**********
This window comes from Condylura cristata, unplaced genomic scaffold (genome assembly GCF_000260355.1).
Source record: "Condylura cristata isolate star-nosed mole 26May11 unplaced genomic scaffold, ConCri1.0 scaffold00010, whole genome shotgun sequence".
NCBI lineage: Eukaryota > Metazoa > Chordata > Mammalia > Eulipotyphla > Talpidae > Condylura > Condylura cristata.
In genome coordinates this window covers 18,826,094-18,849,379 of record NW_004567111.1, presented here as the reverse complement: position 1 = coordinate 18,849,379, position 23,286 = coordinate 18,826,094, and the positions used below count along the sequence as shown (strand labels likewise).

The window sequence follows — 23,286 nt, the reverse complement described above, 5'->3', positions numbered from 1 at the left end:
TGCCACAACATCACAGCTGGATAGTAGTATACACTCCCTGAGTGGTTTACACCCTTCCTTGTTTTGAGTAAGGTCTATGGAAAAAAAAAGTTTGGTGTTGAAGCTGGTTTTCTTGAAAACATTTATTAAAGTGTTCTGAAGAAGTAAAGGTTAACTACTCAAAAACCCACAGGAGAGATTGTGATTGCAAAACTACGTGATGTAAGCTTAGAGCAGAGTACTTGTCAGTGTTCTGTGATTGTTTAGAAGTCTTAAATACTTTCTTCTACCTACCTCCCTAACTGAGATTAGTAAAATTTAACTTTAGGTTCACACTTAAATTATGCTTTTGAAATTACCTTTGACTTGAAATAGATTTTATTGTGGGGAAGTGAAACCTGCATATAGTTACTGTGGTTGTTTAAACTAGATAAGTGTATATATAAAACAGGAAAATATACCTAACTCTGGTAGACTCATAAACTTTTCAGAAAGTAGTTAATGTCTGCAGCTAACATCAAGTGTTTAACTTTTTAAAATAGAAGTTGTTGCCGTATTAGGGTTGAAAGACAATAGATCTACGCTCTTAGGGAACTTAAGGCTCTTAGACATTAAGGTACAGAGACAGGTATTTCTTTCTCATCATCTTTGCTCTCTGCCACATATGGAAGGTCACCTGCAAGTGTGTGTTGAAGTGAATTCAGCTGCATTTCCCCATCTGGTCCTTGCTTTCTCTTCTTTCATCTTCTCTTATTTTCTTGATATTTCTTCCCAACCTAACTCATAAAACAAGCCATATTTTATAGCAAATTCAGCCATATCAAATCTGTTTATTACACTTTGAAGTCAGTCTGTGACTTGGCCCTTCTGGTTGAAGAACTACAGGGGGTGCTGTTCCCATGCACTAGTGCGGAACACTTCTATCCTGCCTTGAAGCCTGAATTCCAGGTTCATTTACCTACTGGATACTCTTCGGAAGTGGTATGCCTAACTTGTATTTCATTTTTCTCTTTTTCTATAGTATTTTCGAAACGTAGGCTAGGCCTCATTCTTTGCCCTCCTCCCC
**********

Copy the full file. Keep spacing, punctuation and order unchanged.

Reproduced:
This window comes from Condylura cristata, unplaced genomic scaffold (genome assembly GCF_000260355.1).
Source record: "Condylura cristata isolate star-nosed mole 26May11 unplaced genomic scaffold, ConCri1.0 scaffold00010, whole genome shotgun sequence".
NCBI lineage: Eukaryota > Metazoa > Chordata > Mammalia > Eulipotyphla > Talpidae > Condylura > Condylura cristata.
In genome coordinates this window covers 18,826,094-18,849,379 of record NW_004567111.1, presented here as the reverse complement: position 1 = coordinate 18,849,379, position 23,286 = coordinate 18,826,094, and the positions used below count along the sequence as shown (strand labels likewise).

The window sequence follows — 23,286 nt, the reverse complement described above, 5'->3', positions numbered from 1 at the left end:
TGCCACAACATCACAGCTGGATAGTAGTATACACTCCCTGAGTGGTTTACACCCTTCCTTGTTTTGAGTAAGGTCTATGGAAAAAAAAAGTTTGGTGTTGAAGCTGGTTTTCTTGAAAACATTTATTAAAGTGTTCTGAAGAAGTAAAGGTTAACTACTCAAAAACCCACAGGAGAGATTGTGATTGCAAAACTACGTGATGTAAGCTTAGAGCAGAGTACTTGTCAGTGTTCTGTGATTGTTTAGAAGTCTTAAATACTTTCTTCTACCTACCTCCCTAACTGAGATTAGTAAAATTTAACTTTAGGTTCACACTTAAATTATGCTTTTGAAATTACCTTTGACTTGAAATAGATTTTATTGTGGGGAAGTGAAACCTGCATATAGTTACTGTGGTTGTTTAAACTAGATAAGTGTATATATAAAACAGGAAAATATACCTAACTCTGGTAGACTCATAAACTTTTCAGAAAGTAGTTAATGTCTGCAGCTAACATCAAGTGTTTAACTTTTTAAAATAGAAGTTGTTGCCGTATTAGGGTTGAAAGACAATAGATCTACGCTCTTAGGGAACTTAAGGCTCTTAGACATTAAGGTACAGAGACAGGTATTTCTTTCTCATCATCTTTGCTCTCTGCCACATATGGAAGGTCACCTGCAAGTGTGTGTTGAAGTGAATTCAGCTGCATTTCCCCATCTGGTCCTTGCTTTCTCTTCTTTCATCTTCTCTTATTTTCTTGATATTTCTTCCCAACCTAACTCATAAAACAAGCCATATTTTATAGCAAATTCAGCCATATCAAATCTGTTTATTACACTTTGAAGTCAGTCTGTGACTTGGCCCTTCTGGTTGAAGAACTACAGGGGGTGCTGTTCCCATGCACTAGTGCGGAACACTTCTATCCTGCCTTGAAGCCTGAATTCCAGGTTCATTTACCTACTGGATACTCTTCGGAAGTGGTATGCCTAACTTGTATTTCATTTTTCTCTTTTTCTATAGTATTTTCGAAACGTAGGCTAGGCCTCATTCTTTGCCCTCCTCCCC